How Ancient People Stored Food Without a Fridge
It’s hard to imagine life without a fridge. Thanks to refrigerators, we don’t have to cook and go buy groceries every day. A fridge keeps our food fresh. But it was not always like this. Our ancestors had to work hard to keep their food from spoiling.
With 5-Minute Crafts, you’ll find out how people used to live without a fridge.
The electric fridge was invented in 1913. Before then, people had to use other ways to store food. In cold regions, perishable food was kept at low temperatures. There is written evidence that people harvested ice and snow as early as 1000 BC. But people living in warm regions had to be more inventive.
Ancient people needed to somehow store perishable food, and they found quite an interesting way out. For example, it was impossible to eat an entire mammoth quickly. So, the carcass was cut into pieces on the spot, and the pieces of meat were placed in the nearest lake. The meat could be stored in the water for quite a long time — from fall to summer.
The water-dwelling Lactobacilli bacteria helped preserve the meat. They produce lactic acid, a chemical by-product of anaerobic respiration. Bacteria colonize meat and the lactic acid preserves the muscle mass. The low temperature and low oxygen content of the lake water also contribute to the meat preservation process.
Lakes are not the strangest places people have stored food. Some people have used a bog for this purpose. It’s a cool environment with a low oxygen content and high acidity, which excellently preserves perishable foods.
In Northern Europe, ancient civilizations would put butter into the bog to preserve it.
Yakhchal is a building made of a special mortar called sārooj. This was a mixture of sand, clay, egg whites, lime, goat hair, and ash. Sārooj provided super insulation and protection from the scorching sun.
The building was dome-shaped, and the underground space was used to store ice or food. In winter, ice would be brought there from the nearby mountains and stored for a whole year. But water was used more often which was brought from nearby springs via underground channel systems. The water moved to the north side of the wall which was in the shade.
The evaporative cooling system inside was powered by this water along with wind catchers. Evaporative cooling did a pretty good job of lowering the temperature inside. So, ice was made right in the yakhchal. It was then used to cool food. There were trenches at the bottom of the building to collect water from the blocks of ice. After that, this water was re-frozen during nighttime.
Ice could be bought at the bazaar or directly in the yakhchal. The first one was built in 400 BCE.
An ice house is a building for storing ice all year round. It was also known as an ice well, ice pit, or ice mound. The building was cooled by an underground pit full of ice. This refrigeration method became very popular by the 1800s when ice delivery became common.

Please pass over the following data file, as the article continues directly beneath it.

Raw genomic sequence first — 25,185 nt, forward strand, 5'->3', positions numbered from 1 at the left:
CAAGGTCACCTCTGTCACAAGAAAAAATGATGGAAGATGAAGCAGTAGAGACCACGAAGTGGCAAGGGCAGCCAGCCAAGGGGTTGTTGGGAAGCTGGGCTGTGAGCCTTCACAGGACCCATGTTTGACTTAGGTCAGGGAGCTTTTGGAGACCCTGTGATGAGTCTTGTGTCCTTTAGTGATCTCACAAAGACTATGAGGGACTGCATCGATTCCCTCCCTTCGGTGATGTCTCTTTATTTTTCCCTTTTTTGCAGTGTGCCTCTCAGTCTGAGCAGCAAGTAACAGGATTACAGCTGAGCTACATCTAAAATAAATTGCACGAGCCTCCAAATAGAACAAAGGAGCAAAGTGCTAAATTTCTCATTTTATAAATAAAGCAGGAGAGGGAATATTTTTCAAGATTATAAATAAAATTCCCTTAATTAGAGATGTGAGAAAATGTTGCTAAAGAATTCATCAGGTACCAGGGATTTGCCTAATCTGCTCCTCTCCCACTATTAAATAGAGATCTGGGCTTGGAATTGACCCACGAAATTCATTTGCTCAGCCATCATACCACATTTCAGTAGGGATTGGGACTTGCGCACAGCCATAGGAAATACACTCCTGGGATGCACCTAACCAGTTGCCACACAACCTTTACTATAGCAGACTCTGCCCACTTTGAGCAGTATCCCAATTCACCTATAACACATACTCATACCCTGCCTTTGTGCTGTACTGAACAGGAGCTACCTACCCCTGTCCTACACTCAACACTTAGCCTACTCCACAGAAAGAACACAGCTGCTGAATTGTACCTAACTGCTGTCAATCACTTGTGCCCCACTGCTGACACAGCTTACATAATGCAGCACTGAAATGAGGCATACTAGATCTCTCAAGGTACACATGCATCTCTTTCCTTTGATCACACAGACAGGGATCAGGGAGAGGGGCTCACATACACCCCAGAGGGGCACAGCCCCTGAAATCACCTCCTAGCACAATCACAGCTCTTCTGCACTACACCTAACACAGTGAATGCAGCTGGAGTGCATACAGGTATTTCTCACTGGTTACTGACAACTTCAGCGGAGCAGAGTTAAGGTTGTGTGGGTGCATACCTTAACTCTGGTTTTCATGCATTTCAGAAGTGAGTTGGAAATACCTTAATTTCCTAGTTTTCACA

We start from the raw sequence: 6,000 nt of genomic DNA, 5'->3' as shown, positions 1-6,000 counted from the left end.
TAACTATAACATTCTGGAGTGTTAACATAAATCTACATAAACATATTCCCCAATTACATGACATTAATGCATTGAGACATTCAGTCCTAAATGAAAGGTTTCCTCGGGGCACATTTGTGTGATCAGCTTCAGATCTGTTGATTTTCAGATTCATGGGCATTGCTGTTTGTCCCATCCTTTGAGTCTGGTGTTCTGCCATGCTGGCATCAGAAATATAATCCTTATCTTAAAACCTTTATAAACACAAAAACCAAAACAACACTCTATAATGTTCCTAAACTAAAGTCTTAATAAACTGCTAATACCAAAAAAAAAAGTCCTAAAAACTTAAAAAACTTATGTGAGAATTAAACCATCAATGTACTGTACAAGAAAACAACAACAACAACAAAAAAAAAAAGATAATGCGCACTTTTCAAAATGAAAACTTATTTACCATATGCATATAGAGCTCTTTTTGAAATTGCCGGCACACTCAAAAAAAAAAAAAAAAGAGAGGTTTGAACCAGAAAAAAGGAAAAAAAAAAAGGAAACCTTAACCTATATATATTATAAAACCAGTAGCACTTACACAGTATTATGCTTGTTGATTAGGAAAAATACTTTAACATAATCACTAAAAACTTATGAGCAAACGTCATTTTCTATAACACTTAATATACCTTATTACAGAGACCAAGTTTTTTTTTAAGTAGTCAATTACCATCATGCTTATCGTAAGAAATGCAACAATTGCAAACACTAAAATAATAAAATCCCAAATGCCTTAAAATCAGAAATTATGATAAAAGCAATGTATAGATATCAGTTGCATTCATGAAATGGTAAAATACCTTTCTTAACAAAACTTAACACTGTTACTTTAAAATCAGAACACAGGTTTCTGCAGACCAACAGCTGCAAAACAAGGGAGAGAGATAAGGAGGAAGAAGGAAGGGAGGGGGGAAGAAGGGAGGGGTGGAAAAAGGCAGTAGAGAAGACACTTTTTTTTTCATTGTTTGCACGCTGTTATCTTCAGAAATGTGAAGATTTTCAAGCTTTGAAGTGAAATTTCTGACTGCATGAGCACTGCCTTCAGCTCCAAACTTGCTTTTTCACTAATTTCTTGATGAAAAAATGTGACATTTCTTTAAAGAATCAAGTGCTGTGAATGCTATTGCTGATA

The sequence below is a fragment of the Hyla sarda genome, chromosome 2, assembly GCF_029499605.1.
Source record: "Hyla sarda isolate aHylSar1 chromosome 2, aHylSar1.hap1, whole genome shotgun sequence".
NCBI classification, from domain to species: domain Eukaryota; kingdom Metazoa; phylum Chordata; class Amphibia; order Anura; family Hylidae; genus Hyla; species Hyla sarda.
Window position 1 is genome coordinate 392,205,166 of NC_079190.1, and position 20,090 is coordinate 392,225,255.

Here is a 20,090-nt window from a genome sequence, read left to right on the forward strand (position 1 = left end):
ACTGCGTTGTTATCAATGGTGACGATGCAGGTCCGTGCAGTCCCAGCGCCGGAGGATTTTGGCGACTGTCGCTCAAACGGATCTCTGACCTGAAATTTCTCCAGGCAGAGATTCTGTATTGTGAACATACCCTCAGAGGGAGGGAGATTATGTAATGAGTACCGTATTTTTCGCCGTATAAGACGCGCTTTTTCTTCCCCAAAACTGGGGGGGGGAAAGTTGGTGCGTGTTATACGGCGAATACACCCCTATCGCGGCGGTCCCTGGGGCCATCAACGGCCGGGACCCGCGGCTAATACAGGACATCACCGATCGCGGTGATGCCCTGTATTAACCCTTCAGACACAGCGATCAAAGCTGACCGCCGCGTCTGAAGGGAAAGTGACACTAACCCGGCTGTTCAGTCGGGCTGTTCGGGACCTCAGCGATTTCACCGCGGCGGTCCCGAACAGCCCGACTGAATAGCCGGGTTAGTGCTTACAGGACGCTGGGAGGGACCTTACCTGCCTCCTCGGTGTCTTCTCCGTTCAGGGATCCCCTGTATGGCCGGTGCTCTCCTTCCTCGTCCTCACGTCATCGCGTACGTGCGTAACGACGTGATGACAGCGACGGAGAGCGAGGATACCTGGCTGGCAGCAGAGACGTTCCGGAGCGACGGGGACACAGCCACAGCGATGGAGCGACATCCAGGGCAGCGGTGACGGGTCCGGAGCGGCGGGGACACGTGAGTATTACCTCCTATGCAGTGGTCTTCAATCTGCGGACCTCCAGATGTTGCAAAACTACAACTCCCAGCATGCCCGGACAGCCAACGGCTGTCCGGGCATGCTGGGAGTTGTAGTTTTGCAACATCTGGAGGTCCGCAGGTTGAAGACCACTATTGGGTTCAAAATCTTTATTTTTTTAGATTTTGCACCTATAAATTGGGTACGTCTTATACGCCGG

Wooden ice box
Wooden iceboxes were made of solid hardwood and looked like chests of drawers. Several compartments inside made it possible to store a sufficient amount of food. The hollow walls of this box were lined with zinc or tin. Different insulating materials were used in them, like flax straw, cork, seaweed, sawdust, mineral wood, and charcoal.
Just about 100 years ago, many houses still had a pantry for storing food. They had been used since the Middle Ages.
A pantry is a special room with wooden shelves located on the north side of the house. In summer, the temperature there was kept a few degrees lower than the temperature in the house. Mainly cheesecakes, eggs, butter, pastries and bread were stored in a cold pantry.
A cellar is a pantry that is dug into the ground. Foods don’t spoil in the cellar due to the natural cooling properties of the earth and humidity.
Potatoes, onions, carrots, radishes, beets, turnips, pumpkins, cabbages, canned food, and so on can be stored there. For storing vegetables, it’s better to use wire or wooden boxes. Onions or carrots can be collected in bunches and hung up.
Other methods of food storage
To keep your food fresh, you need to prevent the growth of harmful bacteria in it. There are many ways to do this:
- Drying. The main contributor to food spoilage is water. Without it, bacteria would simply have nowhere to grow. Simple drying will help preserve a wide variety of foods. For example, by drying meat and grapes, you will get jerky and raisins.
- Salt curing. Salt effectively extracts moisture, so it’s one of the main ingredients for preservation. Straightforward salt curing methods are most often used for curing meats.
- Smoking. Even though smoking doesn’t keep meat fresh, it helps protect the outer layers of fat from going rancid. Smoking is used together with salt curing to fully preserve meat products.
- Pickling. During pickling, food is immersed in a vinegar-based liquid or a brine which is heavily salted water. This helps prevent the growth of bacteria. Vegetables are mostly pickled today, but historically this method of preserving foods was used on certain fruits and meats.
- Sugaring. Sugaring is a sweet alternative to pickling. To prevent fruit from rotting, they are dipped in sugar syrup or dried and coated with crystallized sugar. Sugar absorbs moisture just as well as salt, so food doesn’t spoil.